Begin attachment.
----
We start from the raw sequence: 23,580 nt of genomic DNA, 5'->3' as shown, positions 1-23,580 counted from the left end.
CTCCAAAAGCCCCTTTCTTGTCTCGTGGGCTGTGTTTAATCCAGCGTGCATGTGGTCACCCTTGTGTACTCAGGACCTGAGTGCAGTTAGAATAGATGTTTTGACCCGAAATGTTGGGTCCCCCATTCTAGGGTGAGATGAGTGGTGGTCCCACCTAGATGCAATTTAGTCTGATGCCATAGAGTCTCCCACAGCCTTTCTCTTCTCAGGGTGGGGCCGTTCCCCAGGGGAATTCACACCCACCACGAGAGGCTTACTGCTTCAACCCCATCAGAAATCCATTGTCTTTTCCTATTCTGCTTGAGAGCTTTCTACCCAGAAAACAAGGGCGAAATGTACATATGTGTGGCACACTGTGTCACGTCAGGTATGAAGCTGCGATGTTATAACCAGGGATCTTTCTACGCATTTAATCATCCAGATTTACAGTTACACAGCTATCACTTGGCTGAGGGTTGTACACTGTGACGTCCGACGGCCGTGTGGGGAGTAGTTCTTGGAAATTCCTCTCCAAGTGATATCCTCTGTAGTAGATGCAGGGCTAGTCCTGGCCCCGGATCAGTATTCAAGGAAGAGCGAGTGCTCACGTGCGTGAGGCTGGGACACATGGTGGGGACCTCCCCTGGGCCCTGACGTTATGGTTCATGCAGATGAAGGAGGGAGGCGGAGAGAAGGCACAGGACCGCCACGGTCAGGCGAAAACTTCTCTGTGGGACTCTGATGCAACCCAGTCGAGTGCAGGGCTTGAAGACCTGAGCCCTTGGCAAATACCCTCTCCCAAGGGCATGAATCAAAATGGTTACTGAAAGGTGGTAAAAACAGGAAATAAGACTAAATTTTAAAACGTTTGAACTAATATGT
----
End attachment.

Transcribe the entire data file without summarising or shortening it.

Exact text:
We start from the raw sequence: 23,580 nt of genomic DNA, 5'->3' as shown, positions 1-23,580 counted from the left end.
CTCCAAAAGCCCCTTTCTTGTCTCGTGGGCTGTGTTTAATCCAGCGTGCATGTGGTCACCCTTGTGTACTCAGGACCTGAGTGCAGTTAGAATAGATGTTTTGACCCGAAATGTTGGGTCCCCCATTCTAGGGTGAGATGAGTGGTGGTCCCACCTAGATGCAATTTAGTCTGATGCCATAGAGTCTCCCACAGCCTTTCTCTTCTCAGGGTGGGGCCGTTCCCCAGGGGAATTCACACCCACCACGAGAGGCTTACTGCTTCAACCCCATCAGAAATCCATTGTCTTTTCCTATTCTGCTTGAGAGCTTTCTACCCAGAAAACAAGGGCGAAATGTACATATGTGTGGCACACTGTGTCACGTCAGGTATGAAGCTGCGATGTTATAACCAGGGATCTTTCTACGCATTTAATCATCCAGATTTACAGTTACACAGCTATCACTTGGCTGAGGGTTGTACACTGTGACGTCCGACGGCCGTGTGGGGAGTAGTTCTTGGAAATTCCTCTCCAAGTGATATCCTCTGTAGTAGATGCAGGGCTAGTCCTGGCCCCGGATCAGTATTCAAGGAAGAGCGAGTGCTCACGTGCGTGAGGCTGGGACACATGGTGGGGACCTCCCCTGGGCCCTGACGTTATGGTTCATGCAGATGAAGGAGGGAGGCGGAGAGAAGGCACAGGACCGCCACGGTCAGGCGAAAACTTCTCTGTGGGACTCTGATGCAACCCAGTCGAGTGCAGGGCTTGAAGACCTGAGCCCTTGGCAAATACCCTCTCCCAAGGGCATGAATCAAAATGGTTACTGAAAGGTGGTAAAAACAGGAAATAAGACTAAATTTTAAAACGTTTGAACTAATATGT